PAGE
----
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PG&E Pipeline Project


Line 109 Hydrostatic Pressure Testing

Update of Oct 27, 2015

PG&E has confirmed that the pipeline passed the pressure test and no leaks were detected. PG&E is in the process of putting the line back in service and restoring the area. The restoration will take several years.

Update of Oct 22, 2015

The hydrotest was completed on October 21 without incident. Parks Staff has been monitoring the test, and reported seeing no water on the ground after the pressurization was completed. We are still awaiting details from PG&E.

Original Post of Aug 18, 2015

PG&E is required by the California Public Utilities Commission (CPUC) to perform occasional safety testing on their pipelines. In the case of Line 109, the older of the two lines that run through Edgewood, this testing consists of removing gas from a segment of the line, then filling it with clean hydrant water, pressurizing it to 150% of the normal gas pressure, and assessing its integrity. This procedure is called hydrostatic pressure testing, or simply hydrotesting.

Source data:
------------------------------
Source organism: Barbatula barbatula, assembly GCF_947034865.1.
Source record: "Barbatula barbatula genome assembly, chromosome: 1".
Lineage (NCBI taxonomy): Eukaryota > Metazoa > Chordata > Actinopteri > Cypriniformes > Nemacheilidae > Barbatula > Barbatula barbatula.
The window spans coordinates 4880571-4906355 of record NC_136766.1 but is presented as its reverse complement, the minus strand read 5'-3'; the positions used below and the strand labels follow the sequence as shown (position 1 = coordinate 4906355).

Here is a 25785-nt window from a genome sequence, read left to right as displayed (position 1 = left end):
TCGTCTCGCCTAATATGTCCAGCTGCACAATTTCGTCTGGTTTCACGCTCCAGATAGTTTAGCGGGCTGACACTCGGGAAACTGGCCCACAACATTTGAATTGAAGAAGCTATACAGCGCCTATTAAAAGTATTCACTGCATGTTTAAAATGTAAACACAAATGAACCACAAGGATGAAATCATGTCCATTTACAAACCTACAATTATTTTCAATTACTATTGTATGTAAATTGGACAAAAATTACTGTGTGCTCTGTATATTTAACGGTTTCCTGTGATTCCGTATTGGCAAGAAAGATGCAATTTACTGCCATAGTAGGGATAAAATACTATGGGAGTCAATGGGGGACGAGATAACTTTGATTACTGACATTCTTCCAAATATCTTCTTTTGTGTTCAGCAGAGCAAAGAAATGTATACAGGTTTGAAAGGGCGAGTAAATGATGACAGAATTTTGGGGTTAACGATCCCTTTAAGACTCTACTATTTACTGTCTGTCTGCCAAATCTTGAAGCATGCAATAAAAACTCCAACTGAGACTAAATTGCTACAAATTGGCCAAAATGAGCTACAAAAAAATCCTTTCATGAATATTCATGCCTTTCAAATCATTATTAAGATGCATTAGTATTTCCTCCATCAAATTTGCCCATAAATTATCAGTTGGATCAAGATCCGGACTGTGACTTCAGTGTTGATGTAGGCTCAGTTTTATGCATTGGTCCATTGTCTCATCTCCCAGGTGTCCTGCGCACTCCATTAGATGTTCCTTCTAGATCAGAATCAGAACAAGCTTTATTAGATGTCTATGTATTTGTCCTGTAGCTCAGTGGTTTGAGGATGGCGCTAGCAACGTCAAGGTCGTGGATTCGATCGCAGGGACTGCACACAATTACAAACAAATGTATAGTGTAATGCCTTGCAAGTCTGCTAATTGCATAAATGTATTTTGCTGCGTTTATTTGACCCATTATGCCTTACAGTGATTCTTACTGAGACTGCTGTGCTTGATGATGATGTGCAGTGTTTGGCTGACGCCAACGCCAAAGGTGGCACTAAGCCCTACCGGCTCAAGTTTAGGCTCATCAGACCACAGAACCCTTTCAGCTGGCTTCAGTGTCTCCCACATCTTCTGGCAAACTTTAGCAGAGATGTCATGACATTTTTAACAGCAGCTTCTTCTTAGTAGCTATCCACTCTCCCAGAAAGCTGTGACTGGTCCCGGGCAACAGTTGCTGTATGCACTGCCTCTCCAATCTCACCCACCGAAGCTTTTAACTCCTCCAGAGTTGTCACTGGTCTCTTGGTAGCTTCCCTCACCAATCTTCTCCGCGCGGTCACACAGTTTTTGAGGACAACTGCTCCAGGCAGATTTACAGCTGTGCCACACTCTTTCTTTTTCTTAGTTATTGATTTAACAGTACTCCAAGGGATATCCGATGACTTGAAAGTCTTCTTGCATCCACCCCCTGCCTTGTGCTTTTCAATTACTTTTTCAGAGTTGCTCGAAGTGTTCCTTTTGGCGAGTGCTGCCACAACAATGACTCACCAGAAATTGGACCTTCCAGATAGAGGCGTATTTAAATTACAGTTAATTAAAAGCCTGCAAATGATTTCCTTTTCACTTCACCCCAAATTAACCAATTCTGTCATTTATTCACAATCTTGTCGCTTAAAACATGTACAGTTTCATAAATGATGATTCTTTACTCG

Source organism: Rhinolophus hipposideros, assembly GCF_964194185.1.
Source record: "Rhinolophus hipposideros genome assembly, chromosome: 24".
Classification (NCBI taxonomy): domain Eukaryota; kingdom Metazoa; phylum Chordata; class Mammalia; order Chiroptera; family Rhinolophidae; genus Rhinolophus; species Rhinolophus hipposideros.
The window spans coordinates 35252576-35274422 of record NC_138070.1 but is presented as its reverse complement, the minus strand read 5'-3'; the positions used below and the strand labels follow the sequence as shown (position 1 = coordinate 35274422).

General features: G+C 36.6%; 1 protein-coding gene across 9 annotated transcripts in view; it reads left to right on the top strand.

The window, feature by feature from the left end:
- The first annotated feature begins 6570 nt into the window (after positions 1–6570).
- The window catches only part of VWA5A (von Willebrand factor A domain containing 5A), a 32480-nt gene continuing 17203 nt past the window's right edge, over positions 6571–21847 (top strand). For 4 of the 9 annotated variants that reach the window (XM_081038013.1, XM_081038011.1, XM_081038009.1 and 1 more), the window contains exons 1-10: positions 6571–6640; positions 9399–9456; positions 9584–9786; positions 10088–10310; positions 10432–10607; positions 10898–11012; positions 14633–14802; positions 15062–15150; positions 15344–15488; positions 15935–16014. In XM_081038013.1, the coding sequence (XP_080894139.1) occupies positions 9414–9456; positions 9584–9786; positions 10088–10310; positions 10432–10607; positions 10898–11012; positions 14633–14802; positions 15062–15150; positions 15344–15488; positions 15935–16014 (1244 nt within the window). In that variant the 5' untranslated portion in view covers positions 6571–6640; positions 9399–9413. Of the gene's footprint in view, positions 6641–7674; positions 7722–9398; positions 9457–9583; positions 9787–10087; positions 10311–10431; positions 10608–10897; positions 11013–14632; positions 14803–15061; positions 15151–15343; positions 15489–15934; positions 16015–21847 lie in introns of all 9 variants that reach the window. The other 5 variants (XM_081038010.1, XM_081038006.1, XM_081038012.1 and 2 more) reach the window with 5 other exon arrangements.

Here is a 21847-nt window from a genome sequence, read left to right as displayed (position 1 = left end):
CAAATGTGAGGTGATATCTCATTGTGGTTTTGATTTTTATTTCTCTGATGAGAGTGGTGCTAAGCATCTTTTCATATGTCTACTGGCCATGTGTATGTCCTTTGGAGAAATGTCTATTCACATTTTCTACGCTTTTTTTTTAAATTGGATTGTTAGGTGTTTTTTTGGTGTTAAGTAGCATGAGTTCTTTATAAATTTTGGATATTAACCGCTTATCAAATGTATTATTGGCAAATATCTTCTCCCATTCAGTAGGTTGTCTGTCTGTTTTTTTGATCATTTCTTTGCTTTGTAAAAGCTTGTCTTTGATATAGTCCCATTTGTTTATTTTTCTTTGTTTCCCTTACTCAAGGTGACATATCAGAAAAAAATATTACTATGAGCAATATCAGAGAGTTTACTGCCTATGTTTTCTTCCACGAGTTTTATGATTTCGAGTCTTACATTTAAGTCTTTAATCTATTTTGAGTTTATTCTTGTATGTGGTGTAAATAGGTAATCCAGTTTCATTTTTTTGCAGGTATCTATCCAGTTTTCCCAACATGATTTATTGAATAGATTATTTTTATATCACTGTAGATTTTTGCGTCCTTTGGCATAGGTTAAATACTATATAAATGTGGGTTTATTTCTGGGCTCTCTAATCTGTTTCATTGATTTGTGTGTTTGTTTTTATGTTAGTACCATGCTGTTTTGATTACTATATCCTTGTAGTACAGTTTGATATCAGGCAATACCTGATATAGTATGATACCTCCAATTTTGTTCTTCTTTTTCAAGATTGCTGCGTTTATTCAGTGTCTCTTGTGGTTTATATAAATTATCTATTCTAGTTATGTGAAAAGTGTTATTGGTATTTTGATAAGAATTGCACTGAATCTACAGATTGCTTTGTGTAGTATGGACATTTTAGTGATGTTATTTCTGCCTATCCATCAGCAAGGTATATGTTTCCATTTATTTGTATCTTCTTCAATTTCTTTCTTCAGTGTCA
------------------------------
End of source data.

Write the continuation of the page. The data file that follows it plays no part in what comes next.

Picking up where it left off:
In order to do this test, PG&E needs to access the pipeline by digging at 3 different locations inside the park (and at a 4th location just outside the park in Woodside).

2 of the digs are 6’x6’ “sniff” holes that we expect will create minimal disturbance, but the third dig is a much larger “bell” hole that will cause a greater impact. Referring to http://photos.foew.org, the locations are:

  • First sniff hole. PG&E refers to this location as Location C. It is at the intersection of the Clarkia and Sunset Trails in map quadrant L-11.
  • Second sniff hole. PG&E refers to this location as Location B. It is within the worksite where the Line 132 elbow was replaced 2 years ago, just slightly west of the Edgewood Trail in quadrant H-7.